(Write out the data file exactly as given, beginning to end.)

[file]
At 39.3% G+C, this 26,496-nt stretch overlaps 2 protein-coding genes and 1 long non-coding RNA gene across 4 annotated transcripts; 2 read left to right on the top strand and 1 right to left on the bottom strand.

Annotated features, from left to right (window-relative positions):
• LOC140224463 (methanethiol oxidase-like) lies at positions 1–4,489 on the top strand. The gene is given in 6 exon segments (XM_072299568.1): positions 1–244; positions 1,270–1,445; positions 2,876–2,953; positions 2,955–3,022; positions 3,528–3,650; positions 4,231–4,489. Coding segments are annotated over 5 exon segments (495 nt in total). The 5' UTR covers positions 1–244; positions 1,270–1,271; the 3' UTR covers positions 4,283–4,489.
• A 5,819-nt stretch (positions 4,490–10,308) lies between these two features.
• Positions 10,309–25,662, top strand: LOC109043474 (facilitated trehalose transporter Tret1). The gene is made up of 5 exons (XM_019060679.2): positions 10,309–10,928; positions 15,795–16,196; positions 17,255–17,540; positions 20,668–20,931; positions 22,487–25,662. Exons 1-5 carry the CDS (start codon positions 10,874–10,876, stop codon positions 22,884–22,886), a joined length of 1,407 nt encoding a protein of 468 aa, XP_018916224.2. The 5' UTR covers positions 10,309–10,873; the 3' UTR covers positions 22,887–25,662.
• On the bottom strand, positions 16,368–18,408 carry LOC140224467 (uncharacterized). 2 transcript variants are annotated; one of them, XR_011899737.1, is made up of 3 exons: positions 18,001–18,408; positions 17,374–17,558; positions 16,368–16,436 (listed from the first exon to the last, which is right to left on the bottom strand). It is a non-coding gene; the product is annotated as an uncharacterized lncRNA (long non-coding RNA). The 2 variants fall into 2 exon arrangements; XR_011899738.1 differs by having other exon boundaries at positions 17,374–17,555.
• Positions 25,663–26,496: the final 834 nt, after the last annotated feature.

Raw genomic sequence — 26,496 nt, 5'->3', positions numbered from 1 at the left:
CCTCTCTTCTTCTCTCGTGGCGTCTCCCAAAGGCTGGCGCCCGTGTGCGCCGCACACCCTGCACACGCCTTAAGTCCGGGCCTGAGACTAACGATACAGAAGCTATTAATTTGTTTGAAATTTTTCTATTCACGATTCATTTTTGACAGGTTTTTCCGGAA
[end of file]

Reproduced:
At 39.3% G+C, this 26,496-nt stretch overlaps 2 protein-coding genes and 1 long non-coding RNA gene across 4 annotated transcripts; 2 read left to right on the top strand and 1 right to left on the bottom strand.

Annotated features, from left to right (window-relative positions):
• LOC140224463 (methanethiol oxidase-like) lies at positions 1–4,489 on the top strand. The gene is given in 6 exon segments (XM_072299568.1): positions 1–244; positions 1,270–1,445; positions 2,876–2,953; positions 2,955–3,022; positions 3,528–3,650; positions 4,231–4,489. Coding segments are annotated over 5 exon segments (495 nt in total). The 5' UTR covers positions 1–244; positions 1,270–1,271; the 3' UTR covers positions 4,283–4,489.
• A 5,819-nt stretch (positions 4,490–10,308) lies between these two features.
• Positions 10,309–25,662, top strand: LOC109043474 (facilitated trehalose transporter Tret1). The gene is made up of 5 exons (XM_019060679.2): positions 10,309–10,928; positions 15,795–16,196; positions 17,255–17,540; positions 20,668–20,931; positions 22,487–25,662. Exons 1-5 carry the CDS (start codon positions 10,874–10,876, stop codon positions 22,884–22,886), a joined length of 1,407 nt encoding a protein of 468 aa, XP_018916224.2. The 5' UTR covers positions 10,309–10,873; the 3' UTR covers positions 22,887–25,662.
• On the bottom strand, positions 16,368–18,408 carry LOC140224467 (uncharacterized). 2 transcript variants are annotated; one of them, XR_011899737.1, is made up of 3 exons: positions 18,001–18,408; positions 17,374–17,558; positions 16,368–16,436 (listed from the first exon to the last, which is right to left on the bottom strand). It is a non-coding gene; the product is annotated as an uncharacterized lncRNA (long non-coding RNA). The 2 variants fall into 2 exon arrangements; XR_011899738.1 differs by having other exon boundaries at positions 17,374–17,555.
• Positions 25,663–26,496: the final 834 nt, after the last annotated feature.

Raw genomic sequence — 26,496 nt, 5'->3', positions numbered from 1 at the left:
CCTCTCTTCTTCTCTCGTGGCGTCTCCCAAAGGCTGGCGCCCGTGTGCGCCGCACACCCTGCACACGCCTTAAGTCCGGGCCTGAGACTAACGATACAGAAGCTATTAATTTGTTTGAAATTTTTCTATTCACGATTCATTTTTGACAGGTTTTTCCGGAA